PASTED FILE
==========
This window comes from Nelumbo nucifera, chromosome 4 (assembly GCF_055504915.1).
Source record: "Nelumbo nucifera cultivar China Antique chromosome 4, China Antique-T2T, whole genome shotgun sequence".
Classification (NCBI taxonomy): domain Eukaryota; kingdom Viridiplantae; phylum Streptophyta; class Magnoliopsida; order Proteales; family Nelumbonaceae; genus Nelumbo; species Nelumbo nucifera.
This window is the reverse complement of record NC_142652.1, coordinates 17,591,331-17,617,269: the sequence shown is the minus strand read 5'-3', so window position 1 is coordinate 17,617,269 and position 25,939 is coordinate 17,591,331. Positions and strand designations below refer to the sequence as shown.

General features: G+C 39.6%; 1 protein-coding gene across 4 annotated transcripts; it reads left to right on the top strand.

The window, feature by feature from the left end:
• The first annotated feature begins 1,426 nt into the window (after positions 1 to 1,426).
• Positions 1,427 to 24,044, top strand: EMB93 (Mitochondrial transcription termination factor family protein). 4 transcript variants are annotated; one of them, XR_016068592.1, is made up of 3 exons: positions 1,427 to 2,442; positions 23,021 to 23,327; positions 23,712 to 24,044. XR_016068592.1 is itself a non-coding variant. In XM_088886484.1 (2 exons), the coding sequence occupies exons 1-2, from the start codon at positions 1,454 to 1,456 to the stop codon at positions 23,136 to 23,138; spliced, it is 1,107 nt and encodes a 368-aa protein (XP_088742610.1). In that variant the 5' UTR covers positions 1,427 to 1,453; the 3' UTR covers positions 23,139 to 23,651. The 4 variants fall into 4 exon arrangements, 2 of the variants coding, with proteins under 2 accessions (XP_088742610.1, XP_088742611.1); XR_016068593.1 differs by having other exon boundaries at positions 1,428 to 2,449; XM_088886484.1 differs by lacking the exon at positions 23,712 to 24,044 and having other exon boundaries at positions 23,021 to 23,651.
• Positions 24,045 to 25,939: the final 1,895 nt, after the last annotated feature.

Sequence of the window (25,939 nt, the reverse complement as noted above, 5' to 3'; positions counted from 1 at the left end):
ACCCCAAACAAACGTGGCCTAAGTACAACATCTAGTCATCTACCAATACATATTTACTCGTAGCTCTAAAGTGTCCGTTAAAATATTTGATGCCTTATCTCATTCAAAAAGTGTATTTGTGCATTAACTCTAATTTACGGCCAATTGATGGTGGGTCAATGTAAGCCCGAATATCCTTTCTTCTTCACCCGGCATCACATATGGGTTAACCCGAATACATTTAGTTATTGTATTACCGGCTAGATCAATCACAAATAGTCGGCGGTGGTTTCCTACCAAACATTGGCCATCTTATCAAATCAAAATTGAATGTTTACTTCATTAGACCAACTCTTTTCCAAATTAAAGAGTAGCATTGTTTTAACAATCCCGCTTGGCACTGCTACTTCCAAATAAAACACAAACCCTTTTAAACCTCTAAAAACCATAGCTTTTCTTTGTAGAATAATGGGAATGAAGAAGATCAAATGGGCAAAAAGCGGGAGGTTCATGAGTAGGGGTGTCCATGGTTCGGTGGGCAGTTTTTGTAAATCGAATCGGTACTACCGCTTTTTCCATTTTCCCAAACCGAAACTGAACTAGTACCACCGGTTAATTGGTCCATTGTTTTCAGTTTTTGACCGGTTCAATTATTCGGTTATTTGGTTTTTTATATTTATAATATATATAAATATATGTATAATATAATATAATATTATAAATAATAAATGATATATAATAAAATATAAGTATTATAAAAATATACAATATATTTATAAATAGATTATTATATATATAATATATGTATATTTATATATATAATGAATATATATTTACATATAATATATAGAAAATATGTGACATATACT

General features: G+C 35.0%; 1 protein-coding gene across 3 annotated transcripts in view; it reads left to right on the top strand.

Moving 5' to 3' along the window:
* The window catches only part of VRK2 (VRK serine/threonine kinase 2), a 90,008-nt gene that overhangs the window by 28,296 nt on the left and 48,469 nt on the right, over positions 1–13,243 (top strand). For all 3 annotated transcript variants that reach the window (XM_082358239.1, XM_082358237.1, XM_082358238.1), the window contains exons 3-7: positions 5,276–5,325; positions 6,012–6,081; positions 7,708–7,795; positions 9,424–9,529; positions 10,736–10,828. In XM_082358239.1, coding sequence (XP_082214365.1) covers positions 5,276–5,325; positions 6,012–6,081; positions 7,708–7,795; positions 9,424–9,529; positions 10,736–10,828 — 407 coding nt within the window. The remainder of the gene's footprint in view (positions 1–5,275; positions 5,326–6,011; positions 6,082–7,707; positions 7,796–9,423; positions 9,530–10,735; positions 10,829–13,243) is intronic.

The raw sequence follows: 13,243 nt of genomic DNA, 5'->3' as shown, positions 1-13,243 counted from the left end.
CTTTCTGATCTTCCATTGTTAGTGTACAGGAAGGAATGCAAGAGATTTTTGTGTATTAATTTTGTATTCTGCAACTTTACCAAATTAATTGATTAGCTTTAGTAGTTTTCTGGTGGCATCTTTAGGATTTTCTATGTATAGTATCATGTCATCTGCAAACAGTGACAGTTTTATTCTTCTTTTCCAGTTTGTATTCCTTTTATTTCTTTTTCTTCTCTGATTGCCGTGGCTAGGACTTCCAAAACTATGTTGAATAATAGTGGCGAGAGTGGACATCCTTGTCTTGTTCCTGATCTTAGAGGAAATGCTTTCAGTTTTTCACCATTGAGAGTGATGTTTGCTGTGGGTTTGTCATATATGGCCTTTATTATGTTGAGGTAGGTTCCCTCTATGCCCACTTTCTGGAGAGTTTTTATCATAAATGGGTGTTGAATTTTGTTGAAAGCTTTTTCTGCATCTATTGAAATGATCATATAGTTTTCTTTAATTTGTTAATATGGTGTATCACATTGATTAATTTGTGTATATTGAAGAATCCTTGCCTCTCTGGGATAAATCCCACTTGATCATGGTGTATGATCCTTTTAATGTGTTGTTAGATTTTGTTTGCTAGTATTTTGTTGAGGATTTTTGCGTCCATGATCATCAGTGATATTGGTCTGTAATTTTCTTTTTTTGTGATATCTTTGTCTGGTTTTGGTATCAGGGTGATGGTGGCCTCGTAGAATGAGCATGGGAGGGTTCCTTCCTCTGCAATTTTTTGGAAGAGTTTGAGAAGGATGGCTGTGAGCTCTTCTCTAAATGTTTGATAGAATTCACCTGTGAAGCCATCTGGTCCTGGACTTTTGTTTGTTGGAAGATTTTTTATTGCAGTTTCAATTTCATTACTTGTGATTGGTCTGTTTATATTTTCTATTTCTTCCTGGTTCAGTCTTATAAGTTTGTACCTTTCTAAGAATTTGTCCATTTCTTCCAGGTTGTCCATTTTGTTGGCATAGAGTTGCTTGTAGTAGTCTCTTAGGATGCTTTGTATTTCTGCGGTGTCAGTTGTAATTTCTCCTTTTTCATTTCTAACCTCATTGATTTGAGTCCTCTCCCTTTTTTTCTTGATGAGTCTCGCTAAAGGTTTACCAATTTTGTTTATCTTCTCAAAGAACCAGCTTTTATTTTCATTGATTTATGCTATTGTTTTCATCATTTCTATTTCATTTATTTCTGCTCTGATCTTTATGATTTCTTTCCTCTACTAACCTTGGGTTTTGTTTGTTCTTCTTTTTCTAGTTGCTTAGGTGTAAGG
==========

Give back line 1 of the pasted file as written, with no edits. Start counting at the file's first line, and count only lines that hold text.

This window comes from Nelumbo nucifera, chromosome 4 (assembly GCF_055504915.1).